With the legalization of marijuana showing up on the ballot in increasingly more states, public health organizations are trying to better understand the various effects medicinal and recreational cannabinoid use has on long-term health and neurodevelopment. The lack of specific data in certain areas, such as breastfeeding, is concerning as increased use has been documented in pregnant and breastfeeding women in states where the drug has become legal. To better understand how much marijuana or constituent compounds get into breast milk and how long it remains, researchers at University of California (UC) San Diego School of Medicine conducted a study. Findings from the new study were published in Pediatrics through an article titled “Marijuana Use by Breastfeeding Mothers and Cannabinoid Concentrations in Breast Milk.”

“Pediatricians are often put into a challenging situation when a breastfeeding mother asks about the safety of marijuana use,” explains senior study investigator Christina Chambers, Ph.D., a professor in the department of pediatrics at UC San Diego School of Medicine and director of clinical research at Rady Children's Hospital-San Diego. “We don't have strong, published data to support advising against the use of marijuana while breastfeeding, and if women feel they have to choose, we run the risk of them deciding to stop breastfeeding—something we know is hugely beneficial for both mom and baby.”



In the current study, 50 women who used marijuana either daily, weekly, or sporadically—with inhalation being the primary method of intake—were examined. Researchers detected THC, the primary psychoactive component of marijuana, in 63% of the breast milk samples for up to six days after the mother's last reported use.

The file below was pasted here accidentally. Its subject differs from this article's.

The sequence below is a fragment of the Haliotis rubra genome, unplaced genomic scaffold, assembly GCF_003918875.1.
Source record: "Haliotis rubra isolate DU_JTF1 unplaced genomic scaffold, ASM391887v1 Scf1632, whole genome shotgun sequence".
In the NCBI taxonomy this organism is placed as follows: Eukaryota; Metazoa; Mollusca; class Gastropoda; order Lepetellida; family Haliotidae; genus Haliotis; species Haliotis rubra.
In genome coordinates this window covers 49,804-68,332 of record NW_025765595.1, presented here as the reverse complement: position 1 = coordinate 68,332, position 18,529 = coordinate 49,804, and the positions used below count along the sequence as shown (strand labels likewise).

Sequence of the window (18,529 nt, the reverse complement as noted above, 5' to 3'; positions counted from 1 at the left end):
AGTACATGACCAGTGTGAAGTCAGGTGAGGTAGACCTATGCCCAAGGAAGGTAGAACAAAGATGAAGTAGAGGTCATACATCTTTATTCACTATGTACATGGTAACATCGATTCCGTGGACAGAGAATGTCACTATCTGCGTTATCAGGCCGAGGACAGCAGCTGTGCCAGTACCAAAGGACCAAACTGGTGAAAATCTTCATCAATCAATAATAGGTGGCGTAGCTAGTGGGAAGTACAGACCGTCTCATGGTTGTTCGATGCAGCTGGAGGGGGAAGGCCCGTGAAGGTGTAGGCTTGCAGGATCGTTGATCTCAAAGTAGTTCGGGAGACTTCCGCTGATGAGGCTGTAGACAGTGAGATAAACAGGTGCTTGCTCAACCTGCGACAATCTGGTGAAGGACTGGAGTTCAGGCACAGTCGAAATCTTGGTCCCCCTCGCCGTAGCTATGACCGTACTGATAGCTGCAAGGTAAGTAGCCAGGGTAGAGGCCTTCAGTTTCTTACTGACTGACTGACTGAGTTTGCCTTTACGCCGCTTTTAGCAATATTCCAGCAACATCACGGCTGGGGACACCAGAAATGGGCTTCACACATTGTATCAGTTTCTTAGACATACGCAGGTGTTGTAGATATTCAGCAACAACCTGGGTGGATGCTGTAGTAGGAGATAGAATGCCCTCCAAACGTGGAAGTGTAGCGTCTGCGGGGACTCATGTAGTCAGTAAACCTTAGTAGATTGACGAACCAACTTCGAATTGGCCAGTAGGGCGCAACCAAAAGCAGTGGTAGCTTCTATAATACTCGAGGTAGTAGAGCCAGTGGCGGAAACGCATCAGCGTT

Cannabinoids—marijuana's active compounds, such as THC—like to bind to fat molecules, which are abundant in breast milk. This stickiness has suggested that, in women who use marijuana, these compounds can end up in breast milk, raising concerns about their potential effects on nursing babies.

The World Health Organization recommends exclusive breastfeeding for up to six months. Early breastfeeding is associated with a reduced risk of obesity, asthma, and sudden infant death syndrome and with improved immune health and performance on intelligence tests. In mothers, breastfeeding has been associated with lower risks for breast and uterine cancer and type 2 diabetes. Thus, a better understanding of how much of the cannabinoid compounds make it into breast milk and how it affects child development is imperative.

“We found that the amount of THC that the infant could potentially ingest from breast milk was relatively low, but we still don't know enough about the drug to say whether or not there is a concern for the infant at any dose, or if there is a safe dosing level,” Dr. Chambers adds. “The ingredients in marijuana products that are available today are thought to be much more potent than products available 20 or 30 years ago.”

The samples of breast milk used for the study were obtained from mothers who joined the Mommy's Milk Human Milk Research Biorepository at UC San Diego, a program that focuses on looking at the numerous benefits of breast milk at the molecular level. Dr. Chambers and her research team collaborated with the Skaggs School of Pharmacy and Pharmaceutical Sciences at UC San Diego to measure the levels of marijuana in the samples.

The researchers were intrigued by their findings, but understand that much more work needs to be done, not only to determine the long-term impact of marijuana in breast milk for children but more specifically: “are there any differences in effects of marijuana in breast milk for a two-month-old versus a 12-month-old, and is it different if the mother smokes versus eats the cannabis? These are critical areas where we need answers as we continue to promote breast milk as the premium in nutrition for infants,” Dr. Chambers concludes.

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